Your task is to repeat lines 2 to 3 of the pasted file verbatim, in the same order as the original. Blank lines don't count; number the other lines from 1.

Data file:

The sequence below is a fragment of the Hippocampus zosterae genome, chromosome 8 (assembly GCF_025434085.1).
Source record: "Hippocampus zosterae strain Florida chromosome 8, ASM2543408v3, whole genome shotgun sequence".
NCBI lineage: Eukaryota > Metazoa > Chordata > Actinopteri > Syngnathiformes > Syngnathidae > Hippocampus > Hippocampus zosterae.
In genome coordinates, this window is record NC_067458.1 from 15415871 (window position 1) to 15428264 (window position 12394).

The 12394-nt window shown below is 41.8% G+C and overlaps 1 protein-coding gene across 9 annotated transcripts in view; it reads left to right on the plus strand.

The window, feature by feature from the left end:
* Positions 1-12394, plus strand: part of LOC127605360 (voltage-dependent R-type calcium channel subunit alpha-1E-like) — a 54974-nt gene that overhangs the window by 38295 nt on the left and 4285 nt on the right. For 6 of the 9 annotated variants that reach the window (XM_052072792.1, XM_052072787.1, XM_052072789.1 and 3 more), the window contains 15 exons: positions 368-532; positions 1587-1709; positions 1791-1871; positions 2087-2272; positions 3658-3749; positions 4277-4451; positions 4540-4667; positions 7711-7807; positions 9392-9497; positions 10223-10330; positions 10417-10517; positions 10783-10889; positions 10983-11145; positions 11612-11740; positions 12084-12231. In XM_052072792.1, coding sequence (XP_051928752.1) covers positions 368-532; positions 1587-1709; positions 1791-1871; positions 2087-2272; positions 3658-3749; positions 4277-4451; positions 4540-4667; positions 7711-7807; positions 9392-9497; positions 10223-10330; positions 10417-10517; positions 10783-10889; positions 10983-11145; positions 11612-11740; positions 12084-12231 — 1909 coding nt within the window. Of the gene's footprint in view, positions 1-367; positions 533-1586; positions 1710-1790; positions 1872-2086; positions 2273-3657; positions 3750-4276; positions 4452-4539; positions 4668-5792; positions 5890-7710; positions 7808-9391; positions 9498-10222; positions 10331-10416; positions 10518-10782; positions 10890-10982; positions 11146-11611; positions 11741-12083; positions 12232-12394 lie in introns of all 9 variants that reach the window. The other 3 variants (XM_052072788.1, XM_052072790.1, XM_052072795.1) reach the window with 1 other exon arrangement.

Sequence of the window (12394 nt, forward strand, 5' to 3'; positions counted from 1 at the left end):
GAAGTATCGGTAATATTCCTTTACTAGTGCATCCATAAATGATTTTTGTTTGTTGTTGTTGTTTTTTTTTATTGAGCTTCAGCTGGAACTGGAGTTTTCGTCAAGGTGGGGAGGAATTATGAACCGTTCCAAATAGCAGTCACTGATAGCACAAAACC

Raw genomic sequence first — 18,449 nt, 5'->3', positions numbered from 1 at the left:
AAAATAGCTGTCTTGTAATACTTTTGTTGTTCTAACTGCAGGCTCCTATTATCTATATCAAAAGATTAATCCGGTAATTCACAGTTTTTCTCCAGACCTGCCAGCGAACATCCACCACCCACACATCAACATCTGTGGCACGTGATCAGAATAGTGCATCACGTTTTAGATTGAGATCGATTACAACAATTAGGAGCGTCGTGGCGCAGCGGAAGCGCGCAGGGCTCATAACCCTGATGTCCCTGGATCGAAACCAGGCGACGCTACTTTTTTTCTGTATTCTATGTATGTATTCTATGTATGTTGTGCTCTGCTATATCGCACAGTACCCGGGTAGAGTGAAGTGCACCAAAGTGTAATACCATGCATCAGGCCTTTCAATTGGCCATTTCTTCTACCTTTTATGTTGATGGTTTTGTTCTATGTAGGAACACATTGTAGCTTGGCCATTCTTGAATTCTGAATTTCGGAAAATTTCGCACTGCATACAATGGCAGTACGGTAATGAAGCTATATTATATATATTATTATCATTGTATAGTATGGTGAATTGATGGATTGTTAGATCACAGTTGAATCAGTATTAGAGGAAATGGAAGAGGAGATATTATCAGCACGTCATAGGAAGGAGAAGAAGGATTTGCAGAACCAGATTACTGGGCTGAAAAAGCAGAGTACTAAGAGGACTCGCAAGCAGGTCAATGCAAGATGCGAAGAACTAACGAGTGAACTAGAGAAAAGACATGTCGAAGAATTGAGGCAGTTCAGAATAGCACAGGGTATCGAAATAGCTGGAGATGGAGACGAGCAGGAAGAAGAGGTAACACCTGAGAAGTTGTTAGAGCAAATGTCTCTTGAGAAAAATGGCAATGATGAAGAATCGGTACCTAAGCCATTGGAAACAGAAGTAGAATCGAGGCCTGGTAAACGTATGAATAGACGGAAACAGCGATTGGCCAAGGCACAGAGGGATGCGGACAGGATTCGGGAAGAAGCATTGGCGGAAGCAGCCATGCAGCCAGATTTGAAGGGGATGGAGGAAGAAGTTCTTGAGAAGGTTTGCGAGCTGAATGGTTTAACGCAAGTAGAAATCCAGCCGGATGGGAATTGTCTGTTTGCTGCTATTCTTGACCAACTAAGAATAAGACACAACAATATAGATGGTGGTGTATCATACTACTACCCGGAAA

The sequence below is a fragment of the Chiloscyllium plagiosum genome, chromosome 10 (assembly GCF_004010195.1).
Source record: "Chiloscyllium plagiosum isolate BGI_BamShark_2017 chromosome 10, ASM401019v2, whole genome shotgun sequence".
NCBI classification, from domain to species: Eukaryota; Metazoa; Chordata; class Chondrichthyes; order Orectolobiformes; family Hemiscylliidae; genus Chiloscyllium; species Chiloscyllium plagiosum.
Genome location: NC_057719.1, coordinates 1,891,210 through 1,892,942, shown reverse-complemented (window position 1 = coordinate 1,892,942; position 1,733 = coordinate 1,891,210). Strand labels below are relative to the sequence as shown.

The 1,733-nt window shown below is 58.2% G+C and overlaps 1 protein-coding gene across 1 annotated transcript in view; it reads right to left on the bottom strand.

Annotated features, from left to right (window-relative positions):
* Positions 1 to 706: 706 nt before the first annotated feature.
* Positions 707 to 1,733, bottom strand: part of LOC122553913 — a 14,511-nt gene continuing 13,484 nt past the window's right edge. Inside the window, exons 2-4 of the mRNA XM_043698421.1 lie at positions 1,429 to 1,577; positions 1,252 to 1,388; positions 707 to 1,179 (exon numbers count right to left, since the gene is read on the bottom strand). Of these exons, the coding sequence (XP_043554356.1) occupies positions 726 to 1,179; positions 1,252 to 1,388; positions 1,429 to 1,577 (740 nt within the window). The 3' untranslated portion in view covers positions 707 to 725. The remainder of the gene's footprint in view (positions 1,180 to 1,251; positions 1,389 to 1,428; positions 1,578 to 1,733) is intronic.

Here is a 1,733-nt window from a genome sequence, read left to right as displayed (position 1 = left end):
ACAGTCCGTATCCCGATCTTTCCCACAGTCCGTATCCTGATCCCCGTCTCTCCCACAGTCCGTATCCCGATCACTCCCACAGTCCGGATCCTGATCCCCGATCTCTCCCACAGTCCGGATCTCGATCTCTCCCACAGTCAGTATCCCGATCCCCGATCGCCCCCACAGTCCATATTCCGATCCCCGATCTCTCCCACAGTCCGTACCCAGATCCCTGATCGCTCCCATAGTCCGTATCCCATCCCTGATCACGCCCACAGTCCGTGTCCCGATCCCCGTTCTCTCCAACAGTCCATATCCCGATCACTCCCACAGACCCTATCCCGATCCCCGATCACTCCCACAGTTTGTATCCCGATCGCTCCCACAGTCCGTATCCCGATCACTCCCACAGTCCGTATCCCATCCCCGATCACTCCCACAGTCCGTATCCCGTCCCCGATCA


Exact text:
Source record: "Hippocampus zosterae strain Florida chromosome 8, ASM2543408v3, whole genome shotgun sequence".
NCBI lineage: Eukaryota > Metazoa > Chordata > Actinopteri > Syngnathiformes > Syngnathidae > Hippocampus > Hippocampus zosterae.